Here is the contribution from Diane Coyle, the Bennett Professor of Public Policy at the University of Cambridge:
The Discipline Suffers from its Lack of Diversity
The debate about the state of economics is a bit surreal, to an economist. Tom Clark says economics is “a profession in a defensive mood”. Only if it is defensive to point out that what some critics are describing bears scant resemblance to economics. I’d go so far as to say there is economics, which is what academics, consultants and many officials do; and something almost entirely different, “economics”, an ideological construct deployed by some politicians and polemicists. The critics are attacking “economics” and calling it economics (when they are not calling it neoliberalism).
This is deeply frustrating. Partly because it would be marvellous if critics could accept that areas of the discipline such as market design, behavioural economics, industrial organisation, auction theory, data and techniques for policy evaluation, institutional economics, construction of major historical data sets et cetera are not just the few useful contributions identifiable in “a far-fetched vision of omnipresent and flawless markets”. On the contrary, areas such as these form the bulk of the work economists do.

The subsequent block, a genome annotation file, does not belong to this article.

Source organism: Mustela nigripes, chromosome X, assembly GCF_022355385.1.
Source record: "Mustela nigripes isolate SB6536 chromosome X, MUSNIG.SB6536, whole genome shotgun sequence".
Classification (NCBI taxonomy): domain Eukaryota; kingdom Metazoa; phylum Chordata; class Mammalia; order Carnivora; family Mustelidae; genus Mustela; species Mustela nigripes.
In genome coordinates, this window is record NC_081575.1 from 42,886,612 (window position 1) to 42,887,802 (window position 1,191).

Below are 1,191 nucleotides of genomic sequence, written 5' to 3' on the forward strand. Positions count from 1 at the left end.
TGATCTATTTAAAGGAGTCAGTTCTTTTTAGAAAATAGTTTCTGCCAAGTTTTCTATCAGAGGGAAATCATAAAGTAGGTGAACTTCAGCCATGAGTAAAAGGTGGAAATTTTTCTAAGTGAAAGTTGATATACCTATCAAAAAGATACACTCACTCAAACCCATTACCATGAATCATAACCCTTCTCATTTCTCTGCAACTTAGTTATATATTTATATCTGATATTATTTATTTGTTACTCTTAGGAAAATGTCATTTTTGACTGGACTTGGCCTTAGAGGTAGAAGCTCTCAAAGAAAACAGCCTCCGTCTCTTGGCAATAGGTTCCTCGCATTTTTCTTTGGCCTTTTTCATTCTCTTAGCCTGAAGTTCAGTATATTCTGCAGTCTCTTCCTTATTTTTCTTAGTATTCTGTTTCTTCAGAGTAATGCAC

But it is frustrating as well because there are certainly valid criticisms of economics. My top concern is its social composition. It is a largely male, white and posh profession — not a foundation for good social science, whose questions, hypotheses and data need to be rooted in society. The male dominance reflects both culture and the unusually narrow criteria for advancement in the academic profession, where only five journals really count. Other people would highlight further weaknesses, but then economics is a living science, looking at a constantly changing society, and there is a lot to learn.
And here is a snippet from the contribution of Mariana Mazzucato, Professor of Innovation and Public Value at UCL:
[…] the assumption that price reflects value means that we end up constantly correcting gross domestic product for the priceless activities it ignores (caring services at home, environmental damage, quality of life). And similarly, those activities which do have a price, but are just moving things around rather than creating value, get included (eg. most of the financial sector).
My suggestion is that before we add happiness indicators, we first take out rents. This would cause the GDP of some countries to drop drastically and for new questions to be asked about the “direction” of growth, not only its rate.